Figure 22. Oxford Staining Scheme

Here is an example of a Dry Eye recording sheet from Review of Optometry

Figure 23. Example of a Dry Eye Evaluation Card

International Workshop on Meibomian Gland Dysfunction 2011

The International Workshop on Meibomian Gland Dysfunction 2011 (Nicholls KK et al., 2011) reviewed the impact of abnormal meibomian gland function in dry eye. Hypo- or hypersecretion can influence the stability of the tear film leading to ocular inflammation and ultimately ocular surface disease.

Figure 24. Role of meibomian gland function in dry eye.

Assessing normal function

Performing meibomian gland expression on healthy normal patients is useful to gain an appreciation of the normal appearance and viscosity of meibum. Normal meibum is a clear oily liquid. A clean finger, cotton tip applicator or constant pressure device (Tear Science meibomian gland applicator applies 1gm/sq mm) is applied to the centre of the lower lid until meibum is expressed. This usually takes about 3-5 seconds. As the quality worsens, the meibum becomes increasingly opaque and expression requires more pressure.

The Mathers scale can be used to describe the expression material for:

  • Clarity
  • Colour
  • Viscosity
    • 1 - free flowing liquid
    • 2 - slightly viscous but still free flowing
    • 3 – thickened
    • 4 - toothpaste consistency (Mathers et al, 1991)

Figure 25. Tear Science meibomian gland applicator

While digital expression works well, the preferred method currently is to use a Mastrota paddle (left image below). Note that there is some concern at present that excessive pressure during gland expression may damage the lids and glands.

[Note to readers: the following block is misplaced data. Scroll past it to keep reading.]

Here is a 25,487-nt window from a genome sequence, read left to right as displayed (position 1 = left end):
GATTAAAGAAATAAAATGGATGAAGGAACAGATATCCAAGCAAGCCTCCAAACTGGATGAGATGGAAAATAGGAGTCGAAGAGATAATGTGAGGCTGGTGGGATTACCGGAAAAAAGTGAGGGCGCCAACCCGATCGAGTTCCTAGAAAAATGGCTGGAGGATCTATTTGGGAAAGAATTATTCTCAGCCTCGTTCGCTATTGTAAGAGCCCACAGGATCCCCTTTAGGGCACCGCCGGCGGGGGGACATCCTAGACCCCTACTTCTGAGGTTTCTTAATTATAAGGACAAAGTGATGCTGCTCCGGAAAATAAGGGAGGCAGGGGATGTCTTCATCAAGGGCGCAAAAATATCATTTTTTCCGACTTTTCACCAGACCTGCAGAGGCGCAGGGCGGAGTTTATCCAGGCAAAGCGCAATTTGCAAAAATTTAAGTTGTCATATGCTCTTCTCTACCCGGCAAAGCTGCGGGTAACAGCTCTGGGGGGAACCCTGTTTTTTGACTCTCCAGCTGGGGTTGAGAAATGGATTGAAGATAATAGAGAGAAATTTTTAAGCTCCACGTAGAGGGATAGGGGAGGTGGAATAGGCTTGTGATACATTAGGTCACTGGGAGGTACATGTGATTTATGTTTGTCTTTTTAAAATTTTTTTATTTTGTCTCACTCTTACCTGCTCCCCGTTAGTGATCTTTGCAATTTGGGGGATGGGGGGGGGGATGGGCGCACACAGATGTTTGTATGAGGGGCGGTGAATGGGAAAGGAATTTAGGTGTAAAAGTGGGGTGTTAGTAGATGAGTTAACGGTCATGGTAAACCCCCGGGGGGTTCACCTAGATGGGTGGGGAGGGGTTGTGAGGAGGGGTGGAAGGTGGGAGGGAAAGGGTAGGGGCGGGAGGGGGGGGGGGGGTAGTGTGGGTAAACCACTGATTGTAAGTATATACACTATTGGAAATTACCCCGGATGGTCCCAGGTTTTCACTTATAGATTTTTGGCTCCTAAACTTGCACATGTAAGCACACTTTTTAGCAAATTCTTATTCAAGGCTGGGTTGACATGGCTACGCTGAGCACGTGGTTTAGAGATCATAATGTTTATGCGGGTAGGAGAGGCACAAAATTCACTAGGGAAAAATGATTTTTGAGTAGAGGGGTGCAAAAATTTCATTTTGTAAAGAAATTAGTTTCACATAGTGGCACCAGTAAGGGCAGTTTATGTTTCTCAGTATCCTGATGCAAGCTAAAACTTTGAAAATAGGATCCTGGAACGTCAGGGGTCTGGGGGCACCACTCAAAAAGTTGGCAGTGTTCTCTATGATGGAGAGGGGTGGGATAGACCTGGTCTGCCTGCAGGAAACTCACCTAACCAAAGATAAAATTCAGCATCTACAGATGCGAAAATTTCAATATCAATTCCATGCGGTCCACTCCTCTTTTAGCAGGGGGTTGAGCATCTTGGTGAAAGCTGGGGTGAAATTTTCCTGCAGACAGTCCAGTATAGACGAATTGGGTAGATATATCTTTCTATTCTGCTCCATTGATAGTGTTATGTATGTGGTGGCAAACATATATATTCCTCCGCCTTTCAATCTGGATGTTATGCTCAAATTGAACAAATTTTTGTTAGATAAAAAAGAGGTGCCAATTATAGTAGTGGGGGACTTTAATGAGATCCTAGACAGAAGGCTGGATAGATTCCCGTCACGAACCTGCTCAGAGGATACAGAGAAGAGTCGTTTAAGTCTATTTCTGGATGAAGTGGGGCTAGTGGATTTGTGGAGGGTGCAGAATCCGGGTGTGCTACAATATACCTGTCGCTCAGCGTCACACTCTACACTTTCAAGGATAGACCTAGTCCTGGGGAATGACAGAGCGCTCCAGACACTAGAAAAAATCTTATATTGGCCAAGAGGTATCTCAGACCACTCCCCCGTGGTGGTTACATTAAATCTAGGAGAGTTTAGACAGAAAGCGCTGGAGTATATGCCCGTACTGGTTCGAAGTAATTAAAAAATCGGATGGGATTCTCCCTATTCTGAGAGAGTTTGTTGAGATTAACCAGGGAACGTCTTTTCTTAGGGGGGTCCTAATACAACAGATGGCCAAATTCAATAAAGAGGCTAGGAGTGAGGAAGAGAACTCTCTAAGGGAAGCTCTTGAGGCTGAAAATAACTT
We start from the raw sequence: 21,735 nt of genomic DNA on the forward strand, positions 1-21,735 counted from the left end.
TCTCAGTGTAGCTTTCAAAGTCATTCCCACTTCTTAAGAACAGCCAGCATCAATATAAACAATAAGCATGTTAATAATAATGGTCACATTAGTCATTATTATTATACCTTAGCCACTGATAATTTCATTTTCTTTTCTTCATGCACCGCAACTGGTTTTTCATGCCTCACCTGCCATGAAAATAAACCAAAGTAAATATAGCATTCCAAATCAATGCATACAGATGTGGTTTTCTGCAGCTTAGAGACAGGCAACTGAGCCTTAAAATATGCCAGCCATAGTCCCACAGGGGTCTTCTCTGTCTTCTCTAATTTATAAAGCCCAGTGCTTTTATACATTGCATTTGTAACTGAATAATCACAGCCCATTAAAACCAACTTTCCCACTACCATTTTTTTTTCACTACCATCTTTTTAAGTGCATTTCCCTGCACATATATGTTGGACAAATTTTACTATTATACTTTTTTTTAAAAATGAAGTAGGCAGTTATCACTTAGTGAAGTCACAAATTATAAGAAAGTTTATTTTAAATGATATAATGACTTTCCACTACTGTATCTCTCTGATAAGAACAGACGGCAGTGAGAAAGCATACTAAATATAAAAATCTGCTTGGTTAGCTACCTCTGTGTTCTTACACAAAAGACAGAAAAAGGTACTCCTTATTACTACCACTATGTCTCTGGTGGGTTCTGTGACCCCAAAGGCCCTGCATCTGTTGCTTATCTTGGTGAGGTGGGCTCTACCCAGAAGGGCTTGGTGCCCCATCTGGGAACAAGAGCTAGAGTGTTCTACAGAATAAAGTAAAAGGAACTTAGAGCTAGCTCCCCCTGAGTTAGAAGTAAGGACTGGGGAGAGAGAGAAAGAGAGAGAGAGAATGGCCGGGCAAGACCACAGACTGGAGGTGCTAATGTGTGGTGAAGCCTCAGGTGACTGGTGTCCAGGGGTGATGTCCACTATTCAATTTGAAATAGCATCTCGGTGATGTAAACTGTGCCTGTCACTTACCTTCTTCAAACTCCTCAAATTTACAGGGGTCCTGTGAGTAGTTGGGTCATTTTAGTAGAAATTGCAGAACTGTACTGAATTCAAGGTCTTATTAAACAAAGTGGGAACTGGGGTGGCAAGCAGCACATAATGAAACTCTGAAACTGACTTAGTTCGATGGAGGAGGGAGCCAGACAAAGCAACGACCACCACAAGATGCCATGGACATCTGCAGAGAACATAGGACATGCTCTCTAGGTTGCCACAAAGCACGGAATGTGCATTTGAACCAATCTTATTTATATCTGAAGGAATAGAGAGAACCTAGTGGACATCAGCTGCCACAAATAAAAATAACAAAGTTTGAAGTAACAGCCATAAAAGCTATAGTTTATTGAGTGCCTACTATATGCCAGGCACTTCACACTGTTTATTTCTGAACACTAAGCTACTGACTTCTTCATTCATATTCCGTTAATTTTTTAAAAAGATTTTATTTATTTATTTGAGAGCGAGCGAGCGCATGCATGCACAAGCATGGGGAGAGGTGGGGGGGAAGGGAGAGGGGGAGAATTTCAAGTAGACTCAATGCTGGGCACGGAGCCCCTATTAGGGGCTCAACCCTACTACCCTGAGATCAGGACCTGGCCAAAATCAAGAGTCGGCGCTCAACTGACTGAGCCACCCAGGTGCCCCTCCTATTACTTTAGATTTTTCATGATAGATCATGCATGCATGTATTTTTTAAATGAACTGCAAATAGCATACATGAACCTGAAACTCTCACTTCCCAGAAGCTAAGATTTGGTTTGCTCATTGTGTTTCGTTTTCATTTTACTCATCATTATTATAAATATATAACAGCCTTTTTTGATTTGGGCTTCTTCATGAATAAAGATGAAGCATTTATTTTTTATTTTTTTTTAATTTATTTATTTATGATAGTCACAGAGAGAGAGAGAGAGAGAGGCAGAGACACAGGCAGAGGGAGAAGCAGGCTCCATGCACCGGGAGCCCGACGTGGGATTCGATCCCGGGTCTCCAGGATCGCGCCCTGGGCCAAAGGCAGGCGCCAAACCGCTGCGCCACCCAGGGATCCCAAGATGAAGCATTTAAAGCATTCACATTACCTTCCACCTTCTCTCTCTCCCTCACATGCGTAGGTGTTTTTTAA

Figure 26. Mastrota paddle Forceps


Meibomian gland dropout can be viewed using transillumination. This is done by everting the lid over a transilluminating light source and viewing the glands through the everted mucosal surface. The number of dysfunctional glands can be assessed. The procedure can be viewed on the TFOS YouTube video (<https://www.youtube.com/watch?v=RbneuP9iHtI>). Noncontact infrared meibography, for example as used in the Oculus Keratograph, is another method for evaluating meibomian gland morphology and drop out.

Figure 27. Meibography Oculus Keratograph


Both the DEWS and MGD Workshop place inflammation as a central mechanism in the pathophysiology of dry eye. A number of “stick” tests have been developed to enable in-office assays for inflammatory mediators. One example applicable to dry eye is Inflammadry that detects elevated levels of matrix metalloproteinase-9 (MMP-9) in the tears. It was approved by the US Food and Drug Administration (FDA) in November 2013. The test yields a positive result if the level of MMP-9 is >40 ng/mL. The role of this assay in clinical practice for the diagnosis and management of dry eye is yet to be determined. Some practices in Australia have trialled this technology. The key feedback is the Australian patients do not currently feel that optometry should assay the tears for inflammation. Perhaps this will change in the future as optometry increases its role in primary eye care and management of ocular disease. Abnormal: MMP-9 >40 ng/mL.

Figure 28. Inflammadry stick assay for MMP-9

Clinical resource

Perhaps the best clinical resource for the diagnosis and management of dry eye is the 2006 book edited by Asbell & Lemp. Highly recommended!

Figure 29. An excellent in office reference


The 2007 Report of the International Dry Eye WorkShop (DEWS)

The 2007 Report of the International Dry Eye WorkShop (DEWS) on the research of a large number of contributors.  The survey way conducted over a long period of time and included

  • collection of data,
  • presentation of summary reports in a conference format,